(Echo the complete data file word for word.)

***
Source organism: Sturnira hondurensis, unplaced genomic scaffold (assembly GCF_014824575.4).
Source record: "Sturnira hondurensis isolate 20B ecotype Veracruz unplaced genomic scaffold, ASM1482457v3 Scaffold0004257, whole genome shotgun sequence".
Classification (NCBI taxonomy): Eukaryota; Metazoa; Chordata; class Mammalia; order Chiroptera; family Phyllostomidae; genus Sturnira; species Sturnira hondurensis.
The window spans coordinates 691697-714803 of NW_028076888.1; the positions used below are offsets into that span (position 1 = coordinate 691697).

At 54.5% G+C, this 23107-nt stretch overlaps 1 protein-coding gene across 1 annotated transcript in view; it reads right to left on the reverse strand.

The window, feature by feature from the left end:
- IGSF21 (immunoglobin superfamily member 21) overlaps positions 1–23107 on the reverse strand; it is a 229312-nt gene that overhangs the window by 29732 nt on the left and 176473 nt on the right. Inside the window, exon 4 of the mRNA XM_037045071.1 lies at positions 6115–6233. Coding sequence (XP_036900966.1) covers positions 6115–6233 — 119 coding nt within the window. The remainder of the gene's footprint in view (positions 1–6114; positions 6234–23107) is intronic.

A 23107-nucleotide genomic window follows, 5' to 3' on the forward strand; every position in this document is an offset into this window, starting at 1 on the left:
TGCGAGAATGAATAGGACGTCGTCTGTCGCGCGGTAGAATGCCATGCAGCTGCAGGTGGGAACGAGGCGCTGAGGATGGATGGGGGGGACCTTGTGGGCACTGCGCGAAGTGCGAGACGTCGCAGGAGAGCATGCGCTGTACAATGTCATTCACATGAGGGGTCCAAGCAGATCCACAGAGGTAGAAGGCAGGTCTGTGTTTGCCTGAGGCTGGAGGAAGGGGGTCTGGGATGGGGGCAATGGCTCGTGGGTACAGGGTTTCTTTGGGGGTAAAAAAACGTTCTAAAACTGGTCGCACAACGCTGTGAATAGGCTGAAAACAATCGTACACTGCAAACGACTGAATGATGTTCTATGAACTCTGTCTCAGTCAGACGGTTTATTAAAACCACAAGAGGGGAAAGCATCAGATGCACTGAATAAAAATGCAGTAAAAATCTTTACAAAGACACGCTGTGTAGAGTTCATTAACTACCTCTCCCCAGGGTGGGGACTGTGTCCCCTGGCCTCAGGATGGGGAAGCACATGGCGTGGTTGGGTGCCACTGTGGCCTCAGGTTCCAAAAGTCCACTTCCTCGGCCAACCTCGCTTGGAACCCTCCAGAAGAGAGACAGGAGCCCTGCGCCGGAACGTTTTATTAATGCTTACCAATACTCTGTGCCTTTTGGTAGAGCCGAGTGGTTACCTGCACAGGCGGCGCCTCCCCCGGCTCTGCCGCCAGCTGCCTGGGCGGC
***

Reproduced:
Source organism: Sturnira hondurensis, unplaced genomic scaffold (assembly GCF_014824575.4).
Source record: "Sturnira hondurensis isolate 20B ecotype Veracruz unplaced genomic scaffold, ASM1482457v3 Scaffold0004257, whole genome shotgun sequence".
Classification (NCBI taxonomy): Eukaryota; Metazoa; Chordata; class Mammalia; order Chiroptera; family Phyllostomidae; genus Sturnira; species Sturnira hondurensis.
The window spans coordinates 691697-714803 of NW_028076888.1; the positions used below are offsets into that span (position 1 = coordinate 691697).

At 54.5% G+C, this 23107-nt stretch overlaps 1 protein-coding gene across 1 annotated transcript in view; it reads right to left on the reverse strand.

The window, feature by feature from the left end:
- IGSF21 (immunoglobin superfamily member 21) overlaps positions 1–23107 on the reverse strand; it is a 229312-nt gene that overhangs the window by 29732 nt on the left and 176473 nt on the right. Inside the window, exon 4 of the mRNA XM_037045071.1 lies at positions 6115–6233. Coding sequence (XP_036900966.1) covers positions 6115–6233 — 119 coding nt within the window. The remainder of the gene's footprint in view (positions 1–6114; positions 6234–23107) is intronic.

A 23107-nucleotide genomic window follows, 5' to 3' on the forward strand; every position in this document is an offset into this window, starting at 1 on the left:
TGCGAGAATGAATAGGACGTCGTCTGTCGCGCGGTAGAATGCCATGCAGCTGCAGGTGGGAACGAGGCGCTGAGGATGGATGGGGGGGACCTTGTGGGCACTGCGCGAAGTGCGAGACGTCGCAGGAGAGCATGCGCTGTACAATGTCATTCACATGAGGGGTCCAAGCAGATCCACAGAGGTAGAAGGCAGGTCTGTGTTTGCCTGAGGCTGGAGGAAGGGGGTCTGGGATGGGGGCAATGGCTCGTGGGTACAGGGTTTCTTTGGGGGTAAAAAAACGTTCTAAAACTGGTCGCACAACGCTGTGAATAGGCTGAAAACAATCGTACACTGCAAACGACTGAATGATGTTCTATGAACTCTGTCTCAGTCAGACGGTTTATTAAAACCACAAGAGGGGAAAGCATCAGATGCACTGAATAAAAATGCAGTAAAAATCTTTACAAAGACACGCTGTGTAGAGTTCATTAACTACCTCTCCCCAGGGTGGGGACTGTGTCCCCTGGCCTCAGGATGGGGAAGCACATGGCGTGGTTGGGTGCCACTGTGGCCTCAGGTTCCAAAAGTCCACTTCCTCGGCCAACCTCGCTTGGAACCCTCCAGAAGAGAGACAGGAGCCCTGCGCCGGAACGTTTTATTAATGCTTACCAATACTCTGTGCCTTTTGGTAGAGCCGAGTGGTTACCTGCACAGGCGGCGCCTCCCCCGGCTCTGCCGCCAGCTGCCTGGGCGGC